Whilst glancing at her neighbor’s very own picture archives on the coveted FFFFound website, Ella elated to obtain her own. It’s bad to covet, she knew this well, but couldn’t help her awe-struck wonderful desire of a place to gather images of random, perhaps attainable, at least visit-able beauty––a virtual scrapbook, without the photo corners or corny stickers, sparse and Swiss-inspired. Hers would have mid-century, fashion-forward, green elegance and urbanity for which to cherish and aspire. Someday…
Some of you know that I have been sick for about two years. (If you don’t know, it’s been due to a combo of birth control messing with my hormones, REALLY LOW cholesterol, and a gluten-intolerance. As Joshua says, we’re on a House-ian search to find what the heck is wrong with my health). Being sick is awful. But being discouraged by it, especially if it is a long-standing illness, is even worse.
John Piper and David Powlison’s article “Don’t Waste Your Cancer” is a convicting exhortation to those in the midst of sickness. I take great comfort in knowing that whether or not God heals me miraculously, by medicine, or heals me at all, He is bigger than my illness. And He will use it for my good.
This sink / toilet is definitely efficient, but I wonder, are you supposed to wash your face here too?
Behold the healing powers of nature. I can tell you from personal experience that these remedies REALLY help.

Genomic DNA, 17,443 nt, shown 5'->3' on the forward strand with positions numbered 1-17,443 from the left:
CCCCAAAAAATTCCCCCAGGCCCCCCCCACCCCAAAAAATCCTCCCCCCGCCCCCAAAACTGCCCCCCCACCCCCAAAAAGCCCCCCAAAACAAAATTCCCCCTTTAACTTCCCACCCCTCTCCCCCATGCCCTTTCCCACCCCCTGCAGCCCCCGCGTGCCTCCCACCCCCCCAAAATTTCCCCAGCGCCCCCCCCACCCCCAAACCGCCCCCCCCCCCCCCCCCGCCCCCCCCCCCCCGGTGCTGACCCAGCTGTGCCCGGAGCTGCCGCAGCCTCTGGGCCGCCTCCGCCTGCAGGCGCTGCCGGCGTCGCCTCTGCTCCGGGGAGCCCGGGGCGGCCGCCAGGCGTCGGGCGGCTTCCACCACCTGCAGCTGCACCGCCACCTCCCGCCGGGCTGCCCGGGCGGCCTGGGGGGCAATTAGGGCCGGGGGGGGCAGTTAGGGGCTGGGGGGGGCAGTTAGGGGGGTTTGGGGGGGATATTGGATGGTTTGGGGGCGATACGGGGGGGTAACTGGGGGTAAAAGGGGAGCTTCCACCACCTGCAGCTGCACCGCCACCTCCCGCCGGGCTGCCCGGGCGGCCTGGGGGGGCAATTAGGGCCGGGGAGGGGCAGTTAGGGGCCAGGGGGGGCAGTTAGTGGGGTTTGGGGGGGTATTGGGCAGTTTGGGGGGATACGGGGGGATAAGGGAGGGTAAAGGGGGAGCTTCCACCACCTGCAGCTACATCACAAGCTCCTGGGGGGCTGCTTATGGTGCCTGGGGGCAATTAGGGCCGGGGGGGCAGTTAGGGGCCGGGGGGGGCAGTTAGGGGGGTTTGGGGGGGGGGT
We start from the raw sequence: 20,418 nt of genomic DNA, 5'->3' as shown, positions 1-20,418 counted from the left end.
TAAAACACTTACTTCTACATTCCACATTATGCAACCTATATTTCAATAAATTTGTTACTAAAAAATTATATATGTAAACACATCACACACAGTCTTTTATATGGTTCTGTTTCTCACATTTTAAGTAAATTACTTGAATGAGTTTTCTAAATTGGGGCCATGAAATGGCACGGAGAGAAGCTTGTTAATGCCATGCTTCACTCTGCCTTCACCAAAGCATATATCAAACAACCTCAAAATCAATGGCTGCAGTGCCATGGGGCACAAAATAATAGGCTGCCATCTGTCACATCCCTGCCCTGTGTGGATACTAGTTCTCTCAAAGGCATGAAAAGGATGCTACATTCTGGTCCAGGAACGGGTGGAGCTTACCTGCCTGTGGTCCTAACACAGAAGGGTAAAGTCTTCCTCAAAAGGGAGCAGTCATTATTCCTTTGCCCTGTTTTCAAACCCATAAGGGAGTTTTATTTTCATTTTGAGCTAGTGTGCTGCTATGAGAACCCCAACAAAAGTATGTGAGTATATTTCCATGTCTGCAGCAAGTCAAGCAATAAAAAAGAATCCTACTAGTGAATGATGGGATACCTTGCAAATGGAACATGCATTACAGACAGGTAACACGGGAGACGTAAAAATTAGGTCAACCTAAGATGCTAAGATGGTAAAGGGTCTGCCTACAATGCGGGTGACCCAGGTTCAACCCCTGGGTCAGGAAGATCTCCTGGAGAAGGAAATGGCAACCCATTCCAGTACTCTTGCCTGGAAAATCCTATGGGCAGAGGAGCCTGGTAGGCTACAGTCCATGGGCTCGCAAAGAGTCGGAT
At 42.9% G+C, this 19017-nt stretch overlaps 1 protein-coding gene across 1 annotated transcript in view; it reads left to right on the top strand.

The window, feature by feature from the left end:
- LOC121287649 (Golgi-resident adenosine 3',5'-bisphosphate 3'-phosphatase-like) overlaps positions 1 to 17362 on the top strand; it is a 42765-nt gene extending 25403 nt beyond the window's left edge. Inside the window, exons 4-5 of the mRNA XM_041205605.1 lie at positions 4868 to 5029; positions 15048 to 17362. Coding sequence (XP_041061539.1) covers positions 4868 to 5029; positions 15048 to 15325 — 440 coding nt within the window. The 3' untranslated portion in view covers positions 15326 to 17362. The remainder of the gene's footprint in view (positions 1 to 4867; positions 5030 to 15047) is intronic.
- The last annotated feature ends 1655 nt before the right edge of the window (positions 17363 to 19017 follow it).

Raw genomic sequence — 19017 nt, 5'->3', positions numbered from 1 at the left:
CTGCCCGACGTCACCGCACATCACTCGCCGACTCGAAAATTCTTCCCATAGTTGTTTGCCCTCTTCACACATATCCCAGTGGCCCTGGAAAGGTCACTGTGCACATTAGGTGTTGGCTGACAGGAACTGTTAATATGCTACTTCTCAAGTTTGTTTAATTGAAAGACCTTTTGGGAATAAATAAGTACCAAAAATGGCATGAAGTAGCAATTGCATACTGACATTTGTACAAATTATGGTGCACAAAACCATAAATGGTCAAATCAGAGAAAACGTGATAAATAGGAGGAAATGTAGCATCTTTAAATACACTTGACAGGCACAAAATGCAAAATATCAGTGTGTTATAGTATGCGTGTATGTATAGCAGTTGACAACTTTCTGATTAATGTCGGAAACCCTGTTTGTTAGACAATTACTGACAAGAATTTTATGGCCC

There is an igloo on the desk says the woman in the purple dress, sitting at the computer in the morning. She thought it a kind of warning that her thoughts had turned to luring her to declare the mundane and obvious before her. For her mother had declared when she was losing her hair that the midgies were attacking her own scalp. “Everyone knows that’s what midgies do…” the woman had wondered at her mother’s apparent summation. Two weeks later the old lady was taken to the loony bin and sorted among the others of her kind. The woman remembered this and turned her thoughts from igloos to imaginary beaches.
Well friends, I’m back. Forgive the random HUGE gap in postings the last week-and-a-half-ish. I have not yet mastered the art of blogging while out of town. This might change, but I don’t know. I must consult my interweb guru for tips. As a welcome back to you, oh delightful readers, I leave you with the above poem.
The shower was as white as the tower of the local flour mill, ironically where it got its power. What do flour and water have to do with each other, one might ask? Well, Winston the superintendent of the flour mill was waiting to tell. “Flour gives power from the kinetic energy produced by smashing grain to dust. And different grains give off different levels of energy. Barley, for instance, produces greater energy than wheat due to the sheer husk of the grain. It’s tougher to open.” White-robed Winston walked about the flour mill seeking somewhat-willing listeners for his spiel.
Danny Roberts draws for a living. When he was five, he “convinced [himself] that pouring mud onto cardboard was how to make concrete.” Reminds me of the time my friend Tori’s brother and I tried to make a bomb by attaching a string fuse to a rubbing alcohol-filled tennis ball. It didn’t work, thank God.